book reviews followed, too.

Anyhow, man, that’s a truncated version hiding amid the detailed entities I refuse to bore

you with!

Now, your query is interesting; I honestly never had a hankering to publish flash fiction,

although I do enjoy reading it (some of it) - and this is because, outside that horrid piece I

shared with you some weeks back, - I don’t write it. I read your email last night, but

wanted to think/sleeponit/think again, prior to my answer:

YES (that’s bolded, italicized and underlined, by the way).

I would be honored to coedit the journal with you. You need to know upfront, though, this

is a non-paying gig; if you’re okay with that, then we can continue. I make zero money

myself. I use blogger for the platform, and the domain name costs me $10.00 a year - not

bad. Blogger/Google offers a lot by way of site management, most of which I don’t

use. I will be responsible for the monetary upkeep of it. What I can do is set you up with


an email address; let me know what you want the ______ to be preluding

@counterxamplepoetics.com. If we move forward, too, I’ll set up the submittable end,

and will need to create a separate section for flash fiction submissions to be emailed

directly to you. Can you create the guidelines for what it is you want and email them to

me?

Another side note, your statement earlier: “…and am a networking machine”. How do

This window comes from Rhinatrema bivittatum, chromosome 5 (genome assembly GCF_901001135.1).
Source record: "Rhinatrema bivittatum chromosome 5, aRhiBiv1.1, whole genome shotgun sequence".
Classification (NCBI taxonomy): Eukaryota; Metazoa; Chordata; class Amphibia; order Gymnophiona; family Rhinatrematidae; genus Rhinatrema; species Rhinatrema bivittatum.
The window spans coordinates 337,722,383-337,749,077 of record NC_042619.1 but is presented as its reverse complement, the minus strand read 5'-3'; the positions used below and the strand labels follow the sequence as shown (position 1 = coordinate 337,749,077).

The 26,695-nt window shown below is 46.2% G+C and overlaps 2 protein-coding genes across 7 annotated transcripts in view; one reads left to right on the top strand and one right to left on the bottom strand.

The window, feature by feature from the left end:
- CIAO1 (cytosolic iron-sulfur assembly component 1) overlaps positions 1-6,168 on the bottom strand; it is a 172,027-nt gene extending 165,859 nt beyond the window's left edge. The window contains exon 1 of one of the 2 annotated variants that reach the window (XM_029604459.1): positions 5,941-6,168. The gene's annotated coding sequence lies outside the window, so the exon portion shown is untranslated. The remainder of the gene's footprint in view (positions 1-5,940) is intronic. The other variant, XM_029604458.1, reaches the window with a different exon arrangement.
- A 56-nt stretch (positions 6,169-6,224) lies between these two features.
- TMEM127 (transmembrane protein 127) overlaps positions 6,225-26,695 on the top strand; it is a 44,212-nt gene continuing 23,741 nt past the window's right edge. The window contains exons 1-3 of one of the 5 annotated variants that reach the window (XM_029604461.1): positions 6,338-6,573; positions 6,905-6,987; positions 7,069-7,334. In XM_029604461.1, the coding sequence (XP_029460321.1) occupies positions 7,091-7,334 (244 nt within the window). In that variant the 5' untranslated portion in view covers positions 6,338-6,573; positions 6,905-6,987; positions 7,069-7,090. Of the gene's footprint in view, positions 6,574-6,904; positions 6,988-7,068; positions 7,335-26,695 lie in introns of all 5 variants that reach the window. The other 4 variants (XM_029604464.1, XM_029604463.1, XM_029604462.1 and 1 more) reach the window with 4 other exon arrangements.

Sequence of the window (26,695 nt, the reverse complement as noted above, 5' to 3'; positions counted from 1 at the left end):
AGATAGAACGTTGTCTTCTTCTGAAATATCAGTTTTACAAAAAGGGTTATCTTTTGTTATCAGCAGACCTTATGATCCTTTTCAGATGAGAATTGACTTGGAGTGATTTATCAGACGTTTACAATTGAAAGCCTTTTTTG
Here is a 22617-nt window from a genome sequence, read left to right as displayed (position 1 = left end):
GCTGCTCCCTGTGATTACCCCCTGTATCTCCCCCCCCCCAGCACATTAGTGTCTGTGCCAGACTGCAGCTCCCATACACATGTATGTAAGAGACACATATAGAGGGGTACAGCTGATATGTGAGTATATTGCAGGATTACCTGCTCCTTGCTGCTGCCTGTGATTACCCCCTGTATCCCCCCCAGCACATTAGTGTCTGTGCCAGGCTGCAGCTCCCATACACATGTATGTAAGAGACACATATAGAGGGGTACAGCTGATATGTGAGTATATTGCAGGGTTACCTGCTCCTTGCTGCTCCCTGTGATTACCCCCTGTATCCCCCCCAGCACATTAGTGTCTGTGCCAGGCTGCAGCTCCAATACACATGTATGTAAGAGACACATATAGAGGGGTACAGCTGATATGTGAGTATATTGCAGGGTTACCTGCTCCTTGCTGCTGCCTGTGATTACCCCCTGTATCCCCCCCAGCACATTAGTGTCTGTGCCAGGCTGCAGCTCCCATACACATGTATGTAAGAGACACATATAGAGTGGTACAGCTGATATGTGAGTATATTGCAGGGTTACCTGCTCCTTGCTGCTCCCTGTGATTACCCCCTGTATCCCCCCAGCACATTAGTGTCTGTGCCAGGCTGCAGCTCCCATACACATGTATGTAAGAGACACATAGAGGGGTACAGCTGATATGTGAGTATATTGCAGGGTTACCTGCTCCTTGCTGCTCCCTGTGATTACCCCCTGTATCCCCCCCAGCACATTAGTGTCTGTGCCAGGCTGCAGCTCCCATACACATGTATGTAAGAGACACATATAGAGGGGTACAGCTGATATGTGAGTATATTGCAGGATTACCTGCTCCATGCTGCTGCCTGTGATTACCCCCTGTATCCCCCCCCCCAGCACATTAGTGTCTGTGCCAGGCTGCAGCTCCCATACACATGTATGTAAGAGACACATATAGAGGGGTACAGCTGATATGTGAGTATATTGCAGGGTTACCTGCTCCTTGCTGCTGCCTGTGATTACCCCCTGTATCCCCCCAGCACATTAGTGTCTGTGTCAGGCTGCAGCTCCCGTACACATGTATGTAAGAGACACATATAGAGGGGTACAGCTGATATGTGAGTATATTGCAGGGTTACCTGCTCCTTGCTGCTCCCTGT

you do that? I’m painfully incapable of networking. Duane Locke wrote a brilliant

introduction to my book, Intentions of Aligned Demarcations, and in it states: “Soriano is

the sincere solitary poet who is not endowed with a Madison Avenue sensibility, which is

fortunate for poetry, but unfortunate for his becoming a public and popular icon.” How

would you promote the site?

Anyhow, Jamez, these are early thoughts, with more to come. What are your

reciprocating thoughts?

Thank you for your kindness, genuine words, and desire to enhance the journal.

Happy Sunday,

Felino

From: "Jamez Chang"

To: "Felino A. Soriano"

Sent: Saturday, May 25, 2013 10:33:54 AM

Subject: Co-editor Request

Hi Felino,

Hope your Memorial Day Weekend is off to a great start.

Let me preface by saying, if you say no to this idea, I completely understand and I'll be

fine. But I think the idea would work (we could make it work?), and I'd love to hear your

thoughts: Would you be willing to expand Counterexample Poetics and pick up a coeditor?

I love flash fiction, experimental prose (these two examples

by Gardner and Czyzniejewski represent styles I admire) and was wondering if you'd be


open to having a Counterexample Flash section (do I hear branding?) within the journal.